Tuesday, September 09, 2008

Model thoughts on charity, children and eating squid, by Amy Verner - Globe and Mail - 8th September 2008

These days, when supermodel Petra Nemcova's name is attached to a splashy soiree, you can bet that she's out to raise money and awareness for the Happy Hearts Fund, which she established after her life-changing experience during the 2004 tsunami. Nemcova and her fiancée, photographer Simon Atlee, were staying at a resort in Thailand. Atlee died in the tsunami and Nemcova was seriously injured. Last Friday, both Nemcova and Kate Hudson were honoured for their charitable work at a mega-party thrown by Sir Richard Branson's Virgin Unite and produced by Torontonian Barry Avrich.

Just hours before the event (which attracted more than 3,800 guests who paid a minimum $75 admission), she sat down to talk about Happy Hearts, Vietnam and why she's not afraid to eat squid.

Teaming up with Virgin Unite and throwing a big party seems like a great way to let Canadians know about your organization.

Tonight is all about a beautiful celebration of a partnership with a common goal. Virgin Unite focuses on children, as does Happy Hearts. They do education and medical relief, whereas our focus is mainly education in 12 countries including Indonesia, Sri Lanka and the Congo. Richard is a very successful businessman and very creative and he approaches philanthropy on a grand scale. I have a lot to learn from him.

How are you able to sustain and build interest for Happy Hearts now that the immediate concern over tsunami victims has dissipated and the media has moved on?

There's a huge gap between first response and when government takes over. We try to fill that gap. We don't do first response. If people want to see what we do, they can come with us and see firsthand; we will take them on our trips.

You travelled extensively as a model. Now you travel for a different reason. What has been the most striking difference?

I travelled to Vietnam for a Sports Illustrated photo shoot a few years ago. We stayed in a beautiful hotel and beside the hotel, people were living in boxes. At that time, I could see it but I could not do anything about it. Now I can. When what I see makes me frustrated, I will turn it into action.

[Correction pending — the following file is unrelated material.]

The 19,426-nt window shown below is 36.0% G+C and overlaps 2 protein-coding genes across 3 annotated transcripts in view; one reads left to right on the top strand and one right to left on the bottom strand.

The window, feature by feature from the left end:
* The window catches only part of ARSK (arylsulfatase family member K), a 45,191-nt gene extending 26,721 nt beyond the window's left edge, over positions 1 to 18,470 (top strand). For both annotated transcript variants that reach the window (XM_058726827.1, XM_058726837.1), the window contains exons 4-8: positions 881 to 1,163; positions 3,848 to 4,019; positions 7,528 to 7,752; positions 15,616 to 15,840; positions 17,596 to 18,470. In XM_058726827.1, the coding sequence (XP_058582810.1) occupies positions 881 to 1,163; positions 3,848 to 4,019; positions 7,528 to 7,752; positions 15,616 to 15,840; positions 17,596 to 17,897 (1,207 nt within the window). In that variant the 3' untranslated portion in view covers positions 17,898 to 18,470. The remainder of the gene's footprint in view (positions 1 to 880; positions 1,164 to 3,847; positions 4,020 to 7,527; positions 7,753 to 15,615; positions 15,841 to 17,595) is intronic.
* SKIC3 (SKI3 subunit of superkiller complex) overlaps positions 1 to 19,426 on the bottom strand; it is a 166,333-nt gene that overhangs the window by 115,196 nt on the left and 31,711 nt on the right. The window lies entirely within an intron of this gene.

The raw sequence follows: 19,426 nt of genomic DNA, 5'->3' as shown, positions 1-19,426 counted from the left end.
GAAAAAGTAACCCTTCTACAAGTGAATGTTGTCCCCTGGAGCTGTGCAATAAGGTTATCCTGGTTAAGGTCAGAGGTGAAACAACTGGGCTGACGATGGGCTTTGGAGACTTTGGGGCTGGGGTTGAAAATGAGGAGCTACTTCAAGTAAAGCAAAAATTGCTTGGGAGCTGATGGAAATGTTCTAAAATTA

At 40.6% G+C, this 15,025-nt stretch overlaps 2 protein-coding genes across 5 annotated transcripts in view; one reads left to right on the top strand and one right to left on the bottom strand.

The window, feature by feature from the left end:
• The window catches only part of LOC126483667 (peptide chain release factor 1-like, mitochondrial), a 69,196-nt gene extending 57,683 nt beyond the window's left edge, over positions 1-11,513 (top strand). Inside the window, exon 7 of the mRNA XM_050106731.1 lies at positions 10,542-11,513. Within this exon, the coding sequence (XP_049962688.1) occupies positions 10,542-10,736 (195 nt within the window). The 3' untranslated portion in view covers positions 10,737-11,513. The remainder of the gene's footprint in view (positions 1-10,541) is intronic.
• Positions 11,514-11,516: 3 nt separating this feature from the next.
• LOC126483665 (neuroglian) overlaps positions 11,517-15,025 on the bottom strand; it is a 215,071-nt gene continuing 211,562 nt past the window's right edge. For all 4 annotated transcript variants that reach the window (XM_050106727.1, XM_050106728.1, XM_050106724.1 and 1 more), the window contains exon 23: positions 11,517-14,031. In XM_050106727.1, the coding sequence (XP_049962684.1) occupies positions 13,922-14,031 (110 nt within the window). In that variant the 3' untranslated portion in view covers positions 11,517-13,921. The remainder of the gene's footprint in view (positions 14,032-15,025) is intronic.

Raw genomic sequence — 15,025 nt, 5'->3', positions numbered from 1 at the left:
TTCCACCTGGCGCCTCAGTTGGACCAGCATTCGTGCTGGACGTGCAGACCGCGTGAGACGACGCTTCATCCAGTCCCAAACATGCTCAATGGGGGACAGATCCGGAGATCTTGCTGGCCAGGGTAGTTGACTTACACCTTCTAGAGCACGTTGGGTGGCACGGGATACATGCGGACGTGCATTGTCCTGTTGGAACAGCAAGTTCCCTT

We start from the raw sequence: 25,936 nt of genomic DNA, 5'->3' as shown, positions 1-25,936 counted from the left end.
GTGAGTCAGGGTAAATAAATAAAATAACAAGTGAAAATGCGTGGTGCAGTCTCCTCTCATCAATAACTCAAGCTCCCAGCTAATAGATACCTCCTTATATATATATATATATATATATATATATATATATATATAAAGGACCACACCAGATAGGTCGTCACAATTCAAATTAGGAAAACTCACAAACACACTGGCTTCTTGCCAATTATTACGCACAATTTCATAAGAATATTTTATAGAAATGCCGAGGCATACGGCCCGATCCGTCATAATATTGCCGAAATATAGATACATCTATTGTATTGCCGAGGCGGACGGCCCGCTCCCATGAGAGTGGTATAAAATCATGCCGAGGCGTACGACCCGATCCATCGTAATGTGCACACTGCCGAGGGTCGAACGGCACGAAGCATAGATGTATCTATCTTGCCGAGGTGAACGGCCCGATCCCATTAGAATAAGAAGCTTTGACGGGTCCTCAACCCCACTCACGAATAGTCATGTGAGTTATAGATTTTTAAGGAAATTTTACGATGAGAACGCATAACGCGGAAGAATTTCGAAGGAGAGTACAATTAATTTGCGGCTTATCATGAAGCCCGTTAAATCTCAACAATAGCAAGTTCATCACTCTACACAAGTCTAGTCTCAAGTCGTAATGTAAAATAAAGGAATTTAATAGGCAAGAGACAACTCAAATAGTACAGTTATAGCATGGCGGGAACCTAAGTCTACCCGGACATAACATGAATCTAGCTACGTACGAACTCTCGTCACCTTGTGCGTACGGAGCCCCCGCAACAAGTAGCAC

You must admit that being the face of the organization has helped it grow.

I feel like a bridge because I'm not just connecting information, but also two worlds. It's not just those who are more fortunate helping those who are less fortunate. I always say that helping others is actually selfish because when you make them happy, this makes you even happier.

What prompted you to become a vegetarian?

Mostly I'm a vegetarian, but my reason was the sustainability of fish. If we continue consuming at the same rate, there will be no fish in 40 years. This does not apply to squid, so I eat lots of squid and I eat fish that is caught freshly by a fisherman.

Do you think you would have made those changes if the whole tsunami experience never happened?

It would have taken longer. My goal in life has always been to help people, especially children, but the tsunami accelerated things.

What is the biggest difference between the children you see in North America and those in developing countries?

Assuming we're taking about average American children, if you ask them here what they would like, most of the time they say a new PlayStation or toys. When you ask children in Cambodia, they say education. They want to get the best possible education elsewhere in the world so they can come back to Cambodia and make sure other children don't suffer the same way.

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